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Betting Against Correlation: Testing Theories of the Low-Risk Effect

Last Updated on 10 February, 2024 by Rejaul Karim

In the intricate landscape of asset pricing, “Betting Against Correlation: Testing Theories of the Low-Risk Effect” by Clifford S. Asness, Andrea Frazzini, Niels Joachim Gormsen, and Lasse Heje Pedersen from AQR Capital Management and the University of Chicago’s Booth School of Business, navigates the terrain of the low-risk effect.

Unveiled on February 8, 2017, with revisions up to June 21, 2018, the paper scrutinizes the drivers behind this effect, probing the dichotomy between leverage constraints and behavioral factors. Introducing the innovative Betting Against Correlation (BAC) factor, the study rigorously dissects the interplay of leverage constraints and lottery demand, shedding light on the multifaceted nature of low-risk phenomena.

This exploration goes beyond conventional measures, intertwining volatility, correlation, and idiosyncratic risk, ultimately providing insights into the intricate dynamics of asset pricing, leverage constraints, and sentiment influences.

Abstract Of Paper

We test whether the low-risk effect is driven by (a) leverage constraints and thus risk should be measured using beta vs. (b) behavioral effects and thus risk should be measured by idiosyncratic risk. Beta depends on volatility and correlation, where only volatility is related to idiosyncratic risk. We introduce a new betting against correlation (BAC) factor that is particularly suited to differentiate between leverage constraints vs. lottery explanations. BAC produces strong performance in the US and internationally, supporting leverage constraint theories. Similarly, we construct the new factor SMAX to isolate lottery demand, which also produces positive returns. Consistent with both leverage and lottery theories contributing to the low-risk effect, we find that BAC is related to margin debt while idiosyncratic risk factors are related to sentiment.

Original paper – Download PDF

Here you can download the PDF and original paper of Betting Against Correlation: Testing Theories of the Low-Risk Effect.

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Author

Clifford S. Asness
AQR Capital Management, LLC

Andrea Frazzini
AQR Capital Management, LLC

Niels Joachim Gormsen
University of Chicago – Booth School of Business

Lasse Heje Pedersen
AQR Capital Management, LLC; Copenhagen Business School – Department of Finance; New York University (NYU); Centre for Economic Policy Research (CEPR)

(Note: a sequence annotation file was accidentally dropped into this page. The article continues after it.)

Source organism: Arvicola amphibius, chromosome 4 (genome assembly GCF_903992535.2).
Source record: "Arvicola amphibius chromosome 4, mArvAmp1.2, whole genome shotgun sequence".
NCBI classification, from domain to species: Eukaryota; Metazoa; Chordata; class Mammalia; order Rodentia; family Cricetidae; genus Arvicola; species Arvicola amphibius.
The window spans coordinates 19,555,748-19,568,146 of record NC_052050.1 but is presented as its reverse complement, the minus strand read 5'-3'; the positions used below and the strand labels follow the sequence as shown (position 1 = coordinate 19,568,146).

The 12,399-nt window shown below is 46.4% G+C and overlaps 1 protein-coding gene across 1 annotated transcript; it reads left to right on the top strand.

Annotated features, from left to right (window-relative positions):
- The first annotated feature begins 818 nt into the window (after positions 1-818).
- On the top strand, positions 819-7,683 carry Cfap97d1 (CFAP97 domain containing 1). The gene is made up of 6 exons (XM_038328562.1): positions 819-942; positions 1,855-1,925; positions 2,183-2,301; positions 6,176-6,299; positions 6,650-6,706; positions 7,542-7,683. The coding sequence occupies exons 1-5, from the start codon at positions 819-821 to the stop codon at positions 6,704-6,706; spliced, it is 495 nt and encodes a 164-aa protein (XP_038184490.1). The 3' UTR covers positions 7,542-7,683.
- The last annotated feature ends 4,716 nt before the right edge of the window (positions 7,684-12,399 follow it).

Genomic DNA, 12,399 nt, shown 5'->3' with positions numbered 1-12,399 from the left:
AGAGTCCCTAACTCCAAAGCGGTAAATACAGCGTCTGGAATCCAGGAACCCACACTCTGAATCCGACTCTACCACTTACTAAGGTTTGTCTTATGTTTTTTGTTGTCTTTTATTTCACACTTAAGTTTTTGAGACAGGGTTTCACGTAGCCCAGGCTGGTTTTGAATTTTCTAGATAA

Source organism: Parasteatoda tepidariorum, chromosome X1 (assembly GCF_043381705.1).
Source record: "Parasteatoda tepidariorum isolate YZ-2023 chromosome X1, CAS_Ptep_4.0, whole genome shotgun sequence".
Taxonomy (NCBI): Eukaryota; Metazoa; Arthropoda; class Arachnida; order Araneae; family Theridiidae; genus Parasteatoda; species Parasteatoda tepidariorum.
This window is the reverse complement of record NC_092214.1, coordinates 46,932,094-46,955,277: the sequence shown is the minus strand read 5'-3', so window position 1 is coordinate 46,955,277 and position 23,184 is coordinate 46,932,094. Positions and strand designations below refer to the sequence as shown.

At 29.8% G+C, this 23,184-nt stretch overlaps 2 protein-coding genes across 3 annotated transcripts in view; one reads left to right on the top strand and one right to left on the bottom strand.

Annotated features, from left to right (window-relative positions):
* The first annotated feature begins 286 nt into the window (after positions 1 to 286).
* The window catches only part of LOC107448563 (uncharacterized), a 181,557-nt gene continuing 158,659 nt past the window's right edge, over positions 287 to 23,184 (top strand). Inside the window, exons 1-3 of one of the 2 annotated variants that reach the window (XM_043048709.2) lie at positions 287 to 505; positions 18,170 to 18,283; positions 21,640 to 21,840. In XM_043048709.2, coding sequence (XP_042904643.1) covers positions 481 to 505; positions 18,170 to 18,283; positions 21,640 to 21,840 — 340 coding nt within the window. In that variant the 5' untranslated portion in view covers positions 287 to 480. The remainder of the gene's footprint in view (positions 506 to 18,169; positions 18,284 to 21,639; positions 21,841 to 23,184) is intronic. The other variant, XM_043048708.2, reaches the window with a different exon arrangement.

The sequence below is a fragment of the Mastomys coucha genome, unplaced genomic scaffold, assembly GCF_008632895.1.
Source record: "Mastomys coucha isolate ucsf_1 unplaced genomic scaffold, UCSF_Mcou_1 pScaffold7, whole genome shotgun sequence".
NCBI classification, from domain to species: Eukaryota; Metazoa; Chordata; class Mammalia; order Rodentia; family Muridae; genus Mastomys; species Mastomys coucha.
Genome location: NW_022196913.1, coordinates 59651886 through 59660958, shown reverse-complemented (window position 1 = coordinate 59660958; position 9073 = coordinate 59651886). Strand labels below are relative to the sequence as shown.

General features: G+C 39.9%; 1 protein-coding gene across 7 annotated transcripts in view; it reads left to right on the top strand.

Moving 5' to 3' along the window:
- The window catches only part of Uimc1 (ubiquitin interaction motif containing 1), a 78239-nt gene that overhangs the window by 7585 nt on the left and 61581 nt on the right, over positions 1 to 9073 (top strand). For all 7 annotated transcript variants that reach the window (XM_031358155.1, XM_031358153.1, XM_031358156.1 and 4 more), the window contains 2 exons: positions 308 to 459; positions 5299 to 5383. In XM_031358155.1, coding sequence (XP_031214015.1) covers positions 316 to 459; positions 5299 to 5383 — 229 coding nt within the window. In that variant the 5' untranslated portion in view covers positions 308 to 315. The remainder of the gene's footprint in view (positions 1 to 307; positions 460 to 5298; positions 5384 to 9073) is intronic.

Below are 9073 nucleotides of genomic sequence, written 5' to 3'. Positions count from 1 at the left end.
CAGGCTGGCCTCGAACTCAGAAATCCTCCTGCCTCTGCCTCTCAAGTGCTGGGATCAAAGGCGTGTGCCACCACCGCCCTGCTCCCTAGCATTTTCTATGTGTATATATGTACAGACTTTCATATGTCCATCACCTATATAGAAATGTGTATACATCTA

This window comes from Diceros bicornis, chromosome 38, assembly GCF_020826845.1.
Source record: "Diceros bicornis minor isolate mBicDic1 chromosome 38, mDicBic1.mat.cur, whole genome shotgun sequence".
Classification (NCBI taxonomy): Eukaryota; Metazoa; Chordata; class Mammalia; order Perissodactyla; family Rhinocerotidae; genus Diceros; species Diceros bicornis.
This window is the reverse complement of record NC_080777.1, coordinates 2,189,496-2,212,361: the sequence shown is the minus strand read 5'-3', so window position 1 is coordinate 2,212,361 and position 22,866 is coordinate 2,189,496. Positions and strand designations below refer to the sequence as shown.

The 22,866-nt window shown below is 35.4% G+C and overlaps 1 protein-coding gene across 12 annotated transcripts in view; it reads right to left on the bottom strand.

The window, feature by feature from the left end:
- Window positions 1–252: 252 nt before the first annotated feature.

Conclusion

In conclusion, the examination of the low-risk effect delves into its underlying drivers, considering both leverage constraints and behavioral influences. Introducing the betting against correlation (BAC) factor to discern between these factors, we find robust performance in both US and international markets, emphasizing the significance of leverage constraints in shaping the low-risk effect.

Simultaneously, the creation of the SMAX factor, isolating lottery demand, reinforces the nuanced nature of this phenomenon.

The observed intricate relationships, such as the connection between BAC and margin debt, and the correlation of idiosyncratic risk factors with sentiment, underscore the intricate interplay of leverage constraints and behavioral dynamics in influencing the observed low-risk effect.

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FAQ

Q1: What is the low-risk effect, and how does this study contribute to understanding its underlying drivers?

The low-risk effect refers to the phenomenon where low-risk assets outperform high-risk assets. This study contributes by investigating whether the low-risk effect is driven by leverage constraints or behavioral factors. By introducing the innovative Betting Against Correlation (BAC) factor, the authors rigorously examine the interplay between these elements and provide insights into the nuanced dynamics of the low-risk effect.

Q2: What is the Betting Against Correlation (BAC) factor, and how does it differentiate between leverage constraints and lottery demand in explaining the low-risk effect?

The BAC factor is introduced to differentiate between leverage constraints and lottery demand as potential drivers of the low-risk effect. It allows the study to discern whether the phenomenon is influenced more by constraints on leverage or behavioral factors related to lottery demand. The strong performance of the BAC factor in both US and international markets supports the significance of leverage constraints in shaping the observed low-risk effect.

Q3: How does this study go beyond conventional measures in examining the low-risk effect, and what intricate relationships are observed in the analysis?

This study goes beyond conventional measures by intertwining volatility, correlation, and idiosyncratic risk in its examination of the low-risk effect. The observed intricate relationships, such as the connection between the BAC factor and margin debt, and the correlation of idiosyncratic risk factors with sentiment, highlight the complex interplay of leverage constraints and behavioral dynamics in influencing the low-risk effect.

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